Both solid tiled roofs and insulated glass roofs are suitable for south and west-facing conservatories where overheating is likely. Unless your conservatory is shielded from the sun in a north or east position during the day, an insulated roof is essential to make it usable. Solid roofs are superior to insulated glass for outright heat and solar gain rejection, allowing zero solar gain. However, insulated glass does a good job.
Solar control glass can eliminate up to 90% of roof glare from the sun, a considerable improvement over standard glazing. It can make your conservatory usable in the summer and transform your space in the winter. A solid roof eliminates up to 100% of roof glare from the sun, depending on whether you have Velux windows or skylights. It will make your conservatory feel like any other room in your home by shielding the sun’s rays.
Insulated glass lets lights through, albeit less so than standard glazing. Some solar glass reacts to the sun’s intensity in real time, becoming darker to reflect light and heat, making your conservatory a pleasant space. A solid tiled roof will block 100% of the light from above without a Velux window or skylight, bringing your conservatory windows to the fore. The effect is simple – light levels are like those in a heavily glazed living room. Ultimately, light levels are sufficient with both roofs, although solar glass will be brighter when measured side by side. Whether this is more desirable depends on the extent of your window glazing and where your conservatory is.
Solid roofs use lightweight roof tiles to match the appearance of your house tiles. The Leka Roof uses Tapco slate or Metrotile & Britmet tiles, which are recyclable, suitable for all pitch angles, and guaranteed for 40 years. Most people prefer the appearance of a solid roof because it makes their conservatory look like an extension rather than a bolt-on space.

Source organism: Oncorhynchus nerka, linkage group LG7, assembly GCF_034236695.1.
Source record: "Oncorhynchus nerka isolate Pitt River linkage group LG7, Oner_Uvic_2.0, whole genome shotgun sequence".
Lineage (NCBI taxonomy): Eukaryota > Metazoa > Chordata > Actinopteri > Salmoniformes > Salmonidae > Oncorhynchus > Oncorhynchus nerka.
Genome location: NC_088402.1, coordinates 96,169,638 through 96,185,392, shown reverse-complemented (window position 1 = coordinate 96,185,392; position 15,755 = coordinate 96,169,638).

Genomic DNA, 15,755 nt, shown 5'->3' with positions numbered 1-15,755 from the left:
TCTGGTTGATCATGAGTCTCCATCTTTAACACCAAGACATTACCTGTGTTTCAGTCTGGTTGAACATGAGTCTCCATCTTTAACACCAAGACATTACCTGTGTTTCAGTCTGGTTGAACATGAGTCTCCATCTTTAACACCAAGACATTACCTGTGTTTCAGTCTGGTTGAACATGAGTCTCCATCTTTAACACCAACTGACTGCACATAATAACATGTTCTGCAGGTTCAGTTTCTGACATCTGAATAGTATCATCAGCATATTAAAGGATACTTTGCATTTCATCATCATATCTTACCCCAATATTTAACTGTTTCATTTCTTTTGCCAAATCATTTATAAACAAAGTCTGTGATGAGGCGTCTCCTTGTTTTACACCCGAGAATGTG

The cost of any conservatory roof varies depending on the type, size, and location of the conservatory and the quality of the materials. Solid roofs typically cost around 30% more than insulated glass roofs, meaning £5,000 becomes £6,500, and £8,000 becomes £10,400. For the extra money, you get a superior U-value and a roof that gives your conservatory the looks and feels of a traditional extension. Therefore in the long running paying that bit extra could end up saving you thousands of pounds.
When it comes to the most energy-efficient conservatory roof, a solid tiled roof easily trumps insulated glass. The Leka Roof offers superior efficiency with a U-value of 0.15 W/m²K, captures and traps more of the warmth produced by an electric heater, eliminates more glare, and keeps your conservatory cooler in the summer. However, some people prefer the look of a glazed roof, and insulated glass does allow a level of solar gain, which can benefit conservatories with minimal exposure to the sun a bit better due to the sun’s heating qualities. Ultimately, both roofs will adequately create a comfortable temperature in your conservatory throughout the year, but solid roofs are best for outright energy efficiency.